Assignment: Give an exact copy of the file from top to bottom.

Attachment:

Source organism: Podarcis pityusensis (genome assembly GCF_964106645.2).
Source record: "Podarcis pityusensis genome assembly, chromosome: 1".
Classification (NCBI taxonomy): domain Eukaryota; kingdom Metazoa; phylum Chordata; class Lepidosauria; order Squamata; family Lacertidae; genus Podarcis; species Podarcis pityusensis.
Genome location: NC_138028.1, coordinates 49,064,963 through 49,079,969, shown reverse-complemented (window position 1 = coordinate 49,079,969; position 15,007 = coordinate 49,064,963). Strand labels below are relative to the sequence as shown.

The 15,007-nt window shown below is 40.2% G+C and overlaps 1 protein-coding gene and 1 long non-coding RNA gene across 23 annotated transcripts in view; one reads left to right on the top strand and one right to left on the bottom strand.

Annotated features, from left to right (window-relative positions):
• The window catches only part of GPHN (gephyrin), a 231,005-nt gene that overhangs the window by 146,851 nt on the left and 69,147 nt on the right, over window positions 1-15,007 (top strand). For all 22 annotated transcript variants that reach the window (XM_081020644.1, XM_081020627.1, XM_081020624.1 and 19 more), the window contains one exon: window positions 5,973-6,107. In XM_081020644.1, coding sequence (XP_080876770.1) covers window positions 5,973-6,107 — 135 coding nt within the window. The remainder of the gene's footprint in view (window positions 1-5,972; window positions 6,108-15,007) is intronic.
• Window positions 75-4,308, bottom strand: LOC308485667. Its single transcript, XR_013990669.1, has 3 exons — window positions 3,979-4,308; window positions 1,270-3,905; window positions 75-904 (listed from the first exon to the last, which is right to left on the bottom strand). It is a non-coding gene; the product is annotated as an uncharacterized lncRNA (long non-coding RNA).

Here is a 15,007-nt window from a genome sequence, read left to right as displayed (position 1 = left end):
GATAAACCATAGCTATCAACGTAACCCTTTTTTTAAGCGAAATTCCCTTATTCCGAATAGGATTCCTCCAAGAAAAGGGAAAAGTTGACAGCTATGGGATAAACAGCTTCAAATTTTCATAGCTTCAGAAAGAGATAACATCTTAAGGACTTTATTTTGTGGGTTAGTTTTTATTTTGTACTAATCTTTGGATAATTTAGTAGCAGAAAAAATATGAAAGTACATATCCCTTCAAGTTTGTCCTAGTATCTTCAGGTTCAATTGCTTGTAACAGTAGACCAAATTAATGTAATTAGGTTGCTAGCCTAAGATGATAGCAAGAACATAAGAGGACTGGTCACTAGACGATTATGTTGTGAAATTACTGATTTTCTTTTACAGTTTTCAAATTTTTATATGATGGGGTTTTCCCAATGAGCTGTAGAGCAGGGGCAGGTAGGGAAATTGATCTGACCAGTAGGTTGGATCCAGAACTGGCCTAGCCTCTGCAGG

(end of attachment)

Source organism: Podarcis pityusensis (genome assembly GCF_964106645.2).
Source record: "Podarcis pityusensis genome assembly, chromosome: 1".
Classification (NCBI taxonomy): domain Eukaryota; kingdom Metazoa; phylum Chordata; class Lepidosauria; order Squamata; family Lacertidae; genus Podarcis; species Podarcis pityusensis.
Genome location: NC_138028.1, coordinates 49,064,963 through 49,079,969, shown reverse-complemented (window position 1 = coordinate 49,079,969; position 15,007 = coordinate 49,064,963). Strand labels below are relative to the sequence as shown.

The 15,007-nt window shown below is 40.2% G+C and overlaps 1 protein-coding gene and 1 long non-coding RNA gene across 23 annotated transcripts in view; one reads left to right on the top strand and one right to left on the bottom strand.

Annotated features, from left to right (window-relative positions):
• The window catches only part of GPHN (gephyrin), a 231,005-nt gene that overhangs the window by 146,851 nt on the left and 69,147 nt on the right, over window positions 1-15,007 (top strand). For all 22 annotated transcript variants that reach the window (XM_081020644.1, XM_081020627.1, XM_081020624.1 and 19 more), the window contains one exon: window positions 5,973-6,107. In XM_081020644.1, coding sequence (XP_080876770.1) covers window positions 5,973-6,107 — 135 coding nt within the window. The remainder of the gene's footprint in view (window positions 1-5,972; window positions 6,108-15,007) is intronic.
• Window positions 75-4,308, bottom strand: LOC308485667. Its single transcript, XR_013990669.1, has 3 exons — window positions 3,979-4,308; window positions 1,270-3,905; window positions 75-904 (listed from the first exon to the last, which is right to left on the bottom strand). It is a non-coding gene; the product is annotated as an uncharacterized lncRNA (long non-coding RNA).

Here is a 15,007-nt window from a genome sequence, read left to right as displayed (position 1 = left end):
GATAAACCATAGCTATCAACGTAACCCTTTTTTTAAGCGAAATTCCCTTATTCCGAATAGGATTCCTCCAAGAAAAGGGAAAAGTTGACAGCTATGGGATAAACAGCTTCAAATTTTCATAGCTTCAGAAAGAGATAACATCTTAAGGACTTTATTTTGTGGGTTAGTTTTTATTTTGTACTAATCTTTGGATAATTTAGTAGCAGAAAAAATATGAAAGTACATATCCCTTCAAGTTTGTCCTAGTATCTTCAGGTTCAATTGCTTGTAACAGTAGACCAAATTAATGTAATTAGGTTGCTAGCCTAAGATGATAGCAAGAACATAAGAGGACTGGTCACTAGACGATTATGTTGTGAAATTACTGATTTTCTTTTACAGTTTTCAAATTTTTATATGATGGGGTTTTCCCAATGAGCTGTAGAGCAGGGGCAGGTAGGGAAATTGATCTGACCAGTAGGTTGGATCCAGAACTGGCCTAGCCTCTGCAGG